- The Washington Times - Sunday, March 2, 2014

With the help of an impatient news media, a global taste for drama and Russia’s provocative posturing in the Ukraine, the White House is now wedged in the put up or shut up position. Are we in a Cold War now? A Cool War? Maybe it’s just tepid.

War and the rumors of war, like relationships, are complicated these days. Choices are many. Threats of economic sanctions, stern warnings and the withdrawal of diplomatic officials may or may not dissuade Russian President Vladimir Putin. Blunt force is effective, but not always efficient.

The mere suggestion of blunt force and dire consequences, however, has been helpful in the past. Recall that strategic deterrence and the old Strategic Air Command’s “peace through strength” motto persevered in difficult decades, back when Russia was the Soviet Union. But wait. There’s already some strategic deterrence afoot. Consider that when Mr. Putin simply parks a warship in Cuba or assembles black-clad, unidentified troops somewhere, he gets much press, and worries challengers plenty. The Russian president is tactically image-minded: Mr. Putin shaped the opening and closing ceremonies of the Sochi Olympics, which proved to be both global spectacle and handy political vehicle.

Another factor. A little saber rattling goes a long way: It is instantly magnified in the press, and even more so on social media. Why, imagine if Hollywood were to craft a buzzworthy, tweetable message that America’s arsenal and resolve are fully intact. So uh, look out.


Putin has been very lucky both in his domestic and foreign endeavors, in part because of objective factors — when he took over as acting president in 1999, a barrel of crude averaged around $17 a barrel — and in large measure because his opponents, at home and abroad, were politically or economically handicapped,” points out Leon Aron, director of Russian Studies at the American Enterprise Institute, in an op-ed for CNN.

“As a result, Putin has trusted his luck and his smarts while counting on his opponents’ weaknesses. This means he has operated in accordance with Napoleon’s principle: On s’engage and puis on voit, which I would translate as ‘First get into a fight, and then decide what to do.’”

Journalists and pundits are already busy crafting the narrative of a possible war, a dress rehearsal, a quagmire, or spat. A sampling of headlines in the last 24 hours: “Who blinks first?” (Reuters); “Make Russia pay? It’s not so simple” (New York Times); “Diplomatic language on Ukraine is short of specifics” (CNN); “Ruble set to weaken” (Businessweek); “Muscovites rally for and against Russia’s move into Ukraine” (Wall Street Journal); “Ukraine’s lesson for Russia” (The Daily Beast); “Ukraine is hopeless but not serious” (PJ Media); and “Why Russia no longer fears the West” (Politico).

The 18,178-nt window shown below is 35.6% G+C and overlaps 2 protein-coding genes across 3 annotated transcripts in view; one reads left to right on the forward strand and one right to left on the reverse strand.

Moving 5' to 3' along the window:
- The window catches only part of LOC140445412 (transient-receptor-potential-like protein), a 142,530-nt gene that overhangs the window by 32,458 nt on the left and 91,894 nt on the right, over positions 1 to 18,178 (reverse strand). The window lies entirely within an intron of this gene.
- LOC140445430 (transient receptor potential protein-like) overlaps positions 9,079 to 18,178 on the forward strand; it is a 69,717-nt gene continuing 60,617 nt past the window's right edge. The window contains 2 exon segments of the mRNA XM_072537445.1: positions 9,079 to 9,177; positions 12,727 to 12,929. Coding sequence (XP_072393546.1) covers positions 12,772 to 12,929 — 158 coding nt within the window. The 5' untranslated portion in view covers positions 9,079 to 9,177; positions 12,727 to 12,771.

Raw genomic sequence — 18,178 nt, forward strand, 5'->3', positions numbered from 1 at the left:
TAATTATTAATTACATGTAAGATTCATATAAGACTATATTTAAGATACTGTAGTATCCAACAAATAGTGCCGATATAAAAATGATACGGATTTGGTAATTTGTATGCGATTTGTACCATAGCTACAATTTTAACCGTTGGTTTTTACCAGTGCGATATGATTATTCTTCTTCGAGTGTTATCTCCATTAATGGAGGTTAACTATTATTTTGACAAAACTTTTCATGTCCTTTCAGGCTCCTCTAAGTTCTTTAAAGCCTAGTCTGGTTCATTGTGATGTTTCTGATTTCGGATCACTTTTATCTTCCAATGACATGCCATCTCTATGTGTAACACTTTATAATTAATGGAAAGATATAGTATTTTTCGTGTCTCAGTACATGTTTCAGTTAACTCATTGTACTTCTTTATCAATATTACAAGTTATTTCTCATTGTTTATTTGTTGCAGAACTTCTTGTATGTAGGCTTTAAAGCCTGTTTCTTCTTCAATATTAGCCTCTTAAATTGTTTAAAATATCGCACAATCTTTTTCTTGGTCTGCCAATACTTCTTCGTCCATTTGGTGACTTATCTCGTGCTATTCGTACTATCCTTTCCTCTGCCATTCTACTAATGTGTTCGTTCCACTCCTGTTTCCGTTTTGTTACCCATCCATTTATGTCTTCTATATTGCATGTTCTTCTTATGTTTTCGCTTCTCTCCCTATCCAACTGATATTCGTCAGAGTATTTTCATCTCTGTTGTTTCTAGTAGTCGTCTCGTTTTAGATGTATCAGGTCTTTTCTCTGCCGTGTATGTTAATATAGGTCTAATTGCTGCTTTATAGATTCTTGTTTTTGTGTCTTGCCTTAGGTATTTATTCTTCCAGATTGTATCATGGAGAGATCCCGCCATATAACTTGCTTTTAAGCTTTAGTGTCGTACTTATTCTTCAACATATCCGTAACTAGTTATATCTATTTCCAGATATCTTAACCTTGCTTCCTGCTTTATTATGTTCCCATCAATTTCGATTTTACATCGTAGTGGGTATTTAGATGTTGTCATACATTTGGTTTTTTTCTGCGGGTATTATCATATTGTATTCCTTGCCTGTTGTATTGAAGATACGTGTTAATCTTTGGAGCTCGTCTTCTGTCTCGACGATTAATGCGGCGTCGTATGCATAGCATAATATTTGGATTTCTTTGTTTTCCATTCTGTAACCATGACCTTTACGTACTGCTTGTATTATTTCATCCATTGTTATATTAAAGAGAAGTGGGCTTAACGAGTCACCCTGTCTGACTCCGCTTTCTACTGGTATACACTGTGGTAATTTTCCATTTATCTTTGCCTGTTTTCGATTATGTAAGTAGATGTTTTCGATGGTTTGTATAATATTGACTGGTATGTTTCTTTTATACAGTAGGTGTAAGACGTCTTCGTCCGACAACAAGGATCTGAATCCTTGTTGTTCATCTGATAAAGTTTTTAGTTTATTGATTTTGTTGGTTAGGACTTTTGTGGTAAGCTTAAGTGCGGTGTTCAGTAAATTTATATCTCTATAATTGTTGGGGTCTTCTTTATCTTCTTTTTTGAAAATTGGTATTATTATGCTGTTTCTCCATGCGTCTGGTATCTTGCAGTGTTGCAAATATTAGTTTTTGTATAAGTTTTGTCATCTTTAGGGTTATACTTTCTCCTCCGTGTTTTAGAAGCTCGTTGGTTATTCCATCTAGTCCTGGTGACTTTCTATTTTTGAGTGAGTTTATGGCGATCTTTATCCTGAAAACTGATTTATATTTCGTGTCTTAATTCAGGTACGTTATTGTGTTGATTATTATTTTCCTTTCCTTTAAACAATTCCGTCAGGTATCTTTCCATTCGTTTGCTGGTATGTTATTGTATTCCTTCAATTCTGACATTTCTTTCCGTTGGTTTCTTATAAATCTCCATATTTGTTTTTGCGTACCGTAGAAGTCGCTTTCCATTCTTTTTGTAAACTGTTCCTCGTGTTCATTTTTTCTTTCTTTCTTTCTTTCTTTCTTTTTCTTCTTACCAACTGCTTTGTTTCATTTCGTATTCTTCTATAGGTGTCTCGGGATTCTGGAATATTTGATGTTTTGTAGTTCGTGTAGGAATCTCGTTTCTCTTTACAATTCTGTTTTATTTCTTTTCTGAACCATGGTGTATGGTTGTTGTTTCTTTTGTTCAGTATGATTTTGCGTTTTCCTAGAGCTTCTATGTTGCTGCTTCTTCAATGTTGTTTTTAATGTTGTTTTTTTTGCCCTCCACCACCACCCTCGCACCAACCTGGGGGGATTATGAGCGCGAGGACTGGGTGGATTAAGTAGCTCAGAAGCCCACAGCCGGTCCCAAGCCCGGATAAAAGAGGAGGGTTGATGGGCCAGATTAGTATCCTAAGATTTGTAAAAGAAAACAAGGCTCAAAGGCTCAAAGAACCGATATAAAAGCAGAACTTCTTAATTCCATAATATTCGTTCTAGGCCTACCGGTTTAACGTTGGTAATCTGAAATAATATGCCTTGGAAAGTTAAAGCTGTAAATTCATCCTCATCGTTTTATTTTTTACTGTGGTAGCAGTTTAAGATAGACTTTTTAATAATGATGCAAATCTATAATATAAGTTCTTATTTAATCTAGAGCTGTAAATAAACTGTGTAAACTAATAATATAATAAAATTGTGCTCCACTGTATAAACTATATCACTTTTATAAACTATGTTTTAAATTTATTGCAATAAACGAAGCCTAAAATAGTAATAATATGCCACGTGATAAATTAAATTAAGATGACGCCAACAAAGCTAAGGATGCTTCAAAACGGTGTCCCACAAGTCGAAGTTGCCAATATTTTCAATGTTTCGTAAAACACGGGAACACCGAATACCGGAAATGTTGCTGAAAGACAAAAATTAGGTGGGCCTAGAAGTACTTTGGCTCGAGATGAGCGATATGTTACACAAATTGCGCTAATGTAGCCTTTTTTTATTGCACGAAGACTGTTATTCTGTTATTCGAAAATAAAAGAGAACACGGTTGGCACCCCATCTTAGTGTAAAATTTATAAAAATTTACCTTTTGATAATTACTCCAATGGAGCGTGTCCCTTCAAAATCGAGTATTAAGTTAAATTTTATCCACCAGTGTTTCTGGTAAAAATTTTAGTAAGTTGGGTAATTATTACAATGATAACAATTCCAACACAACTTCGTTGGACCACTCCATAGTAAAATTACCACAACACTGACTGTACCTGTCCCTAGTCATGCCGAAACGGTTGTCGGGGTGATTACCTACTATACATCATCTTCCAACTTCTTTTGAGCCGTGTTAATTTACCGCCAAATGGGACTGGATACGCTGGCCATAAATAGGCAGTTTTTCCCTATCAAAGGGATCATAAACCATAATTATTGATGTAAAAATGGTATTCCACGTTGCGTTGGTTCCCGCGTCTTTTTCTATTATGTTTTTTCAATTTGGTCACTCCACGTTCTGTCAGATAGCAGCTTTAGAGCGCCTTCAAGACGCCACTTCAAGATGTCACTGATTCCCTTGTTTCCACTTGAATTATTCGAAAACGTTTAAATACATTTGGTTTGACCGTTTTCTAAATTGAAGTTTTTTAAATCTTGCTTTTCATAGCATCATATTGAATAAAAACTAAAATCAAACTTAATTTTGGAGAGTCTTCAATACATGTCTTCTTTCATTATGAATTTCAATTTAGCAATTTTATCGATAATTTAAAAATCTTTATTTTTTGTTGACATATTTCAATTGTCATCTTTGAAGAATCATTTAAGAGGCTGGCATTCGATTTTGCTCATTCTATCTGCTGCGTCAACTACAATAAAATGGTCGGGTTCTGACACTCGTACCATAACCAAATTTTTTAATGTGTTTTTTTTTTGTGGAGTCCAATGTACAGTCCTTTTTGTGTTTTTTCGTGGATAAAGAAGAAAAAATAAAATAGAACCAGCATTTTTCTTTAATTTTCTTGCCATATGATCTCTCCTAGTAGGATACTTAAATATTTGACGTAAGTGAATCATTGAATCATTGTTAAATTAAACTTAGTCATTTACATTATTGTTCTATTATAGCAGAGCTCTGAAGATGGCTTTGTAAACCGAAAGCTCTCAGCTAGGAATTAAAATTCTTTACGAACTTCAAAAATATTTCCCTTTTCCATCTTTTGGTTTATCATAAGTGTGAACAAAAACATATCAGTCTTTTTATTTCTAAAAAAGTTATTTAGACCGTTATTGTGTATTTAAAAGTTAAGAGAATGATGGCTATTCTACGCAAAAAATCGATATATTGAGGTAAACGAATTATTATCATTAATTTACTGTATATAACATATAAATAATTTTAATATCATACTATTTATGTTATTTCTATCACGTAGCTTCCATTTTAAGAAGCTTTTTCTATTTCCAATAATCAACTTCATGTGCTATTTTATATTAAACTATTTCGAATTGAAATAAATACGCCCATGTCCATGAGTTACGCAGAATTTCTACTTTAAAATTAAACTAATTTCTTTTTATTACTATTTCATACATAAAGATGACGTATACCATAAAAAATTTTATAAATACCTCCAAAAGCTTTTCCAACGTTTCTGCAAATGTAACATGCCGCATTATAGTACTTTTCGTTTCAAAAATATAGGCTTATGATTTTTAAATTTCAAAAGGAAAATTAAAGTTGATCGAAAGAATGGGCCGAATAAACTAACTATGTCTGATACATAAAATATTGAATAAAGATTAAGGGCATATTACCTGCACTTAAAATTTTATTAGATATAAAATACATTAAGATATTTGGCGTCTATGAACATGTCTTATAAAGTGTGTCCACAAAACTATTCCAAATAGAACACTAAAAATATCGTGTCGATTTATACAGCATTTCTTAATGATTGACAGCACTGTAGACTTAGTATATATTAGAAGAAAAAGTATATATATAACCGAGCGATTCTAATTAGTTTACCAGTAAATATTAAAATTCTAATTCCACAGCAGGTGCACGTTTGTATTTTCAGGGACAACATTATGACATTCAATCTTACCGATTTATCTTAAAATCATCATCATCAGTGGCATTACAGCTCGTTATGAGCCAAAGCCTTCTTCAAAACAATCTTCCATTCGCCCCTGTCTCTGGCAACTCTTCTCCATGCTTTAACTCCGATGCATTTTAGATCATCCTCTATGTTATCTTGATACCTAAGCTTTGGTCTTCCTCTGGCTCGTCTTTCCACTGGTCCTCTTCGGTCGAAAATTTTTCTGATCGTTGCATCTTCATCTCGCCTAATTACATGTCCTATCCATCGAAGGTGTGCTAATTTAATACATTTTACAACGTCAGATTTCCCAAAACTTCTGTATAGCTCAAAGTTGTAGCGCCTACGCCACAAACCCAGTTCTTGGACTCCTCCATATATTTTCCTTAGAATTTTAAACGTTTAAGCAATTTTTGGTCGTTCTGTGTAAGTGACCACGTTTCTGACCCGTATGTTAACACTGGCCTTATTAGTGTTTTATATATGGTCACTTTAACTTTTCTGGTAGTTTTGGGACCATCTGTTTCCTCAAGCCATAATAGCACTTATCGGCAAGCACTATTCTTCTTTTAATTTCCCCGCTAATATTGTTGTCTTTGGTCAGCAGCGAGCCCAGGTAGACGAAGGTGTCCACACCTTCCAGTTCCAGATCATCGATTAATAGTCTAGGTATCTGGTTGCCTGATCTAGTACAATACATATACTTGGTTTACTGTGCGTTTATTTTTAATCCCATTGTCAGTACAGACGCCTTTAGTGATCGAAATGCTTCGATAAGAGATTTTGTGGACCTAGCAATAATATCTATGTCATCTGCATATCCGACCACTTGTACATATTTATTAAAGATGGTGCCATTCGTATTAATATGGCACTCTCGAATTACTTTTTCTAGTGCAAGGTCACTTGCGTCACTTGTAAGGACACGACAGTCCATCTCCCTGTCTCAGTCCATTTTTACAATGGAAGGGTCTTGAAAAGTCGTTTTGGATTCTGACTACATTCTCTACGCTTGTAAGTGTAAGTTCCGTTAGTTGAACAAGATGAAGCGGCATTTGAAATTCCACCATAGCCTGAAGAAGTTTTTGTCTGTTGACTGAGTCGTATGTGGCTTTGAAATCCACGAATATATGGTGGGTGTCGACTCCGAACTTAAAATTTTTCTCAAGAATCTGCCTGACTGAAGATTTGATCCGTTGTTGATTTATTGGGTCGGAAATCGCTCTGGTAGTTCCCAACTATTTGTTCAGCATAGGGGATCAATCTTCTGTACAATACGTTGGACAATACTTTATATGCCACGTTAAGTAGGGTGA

JUST SO-SO ON THE THREAT METER

A Gallup poll released Friday reveals that Americans rank Russian military power eighth on a list of nine threats to the vital interests of the U.S., behind international terrorism, Iran’s nuclear weapons and “Islamic fundamentalism,” among other things.

Russia’s military power is viewed as less of a threat, though the belief that it is a critical threat has been rising over the past decade. Americans are nearly twice as likely to view Russia’s military power as a critical threat now (32 percent) as they were 10 years ago, when 18 percent of Americans said Russian military power was a critical threat, 50 percent said it was important but not critical, and 29 percent said it was not important,” says Gallup analyst Art Swift.

He adds, “Predicting the future is always difficult. Unforeseen crises often occur, while feared, expected events often never materialize.”

CPAC STARTS WITH A PRAYER

Snow has not deterred the Conservative Political Action Conference, now 72 hours away. Indeed, the bodacious three-day CPAC begins each day with a solemn prayer, the presentation of colors and the national anthem, the 12-hour days played out at a dramatic resort on the banks of the Potomac River, just eight miles south of the White House.

The 200 speakers are heavy with conservative icons, outspoken lawmakers and officials, strategists, entrepreneurs, creatives, authors and eager activists, including the young and very hungry.

CPAC’s got some intriguing topics on the agenda. Here’s just three, among dozens: “Falling in Love with America Again” (Heritage Foundation president Jim DeMint); “What we can all do to save America’s future” (author Ben Carson); “Conservatives are alive in Hollywood” (filmmaker Dinesh D’Souza, actor Fred Thompson).

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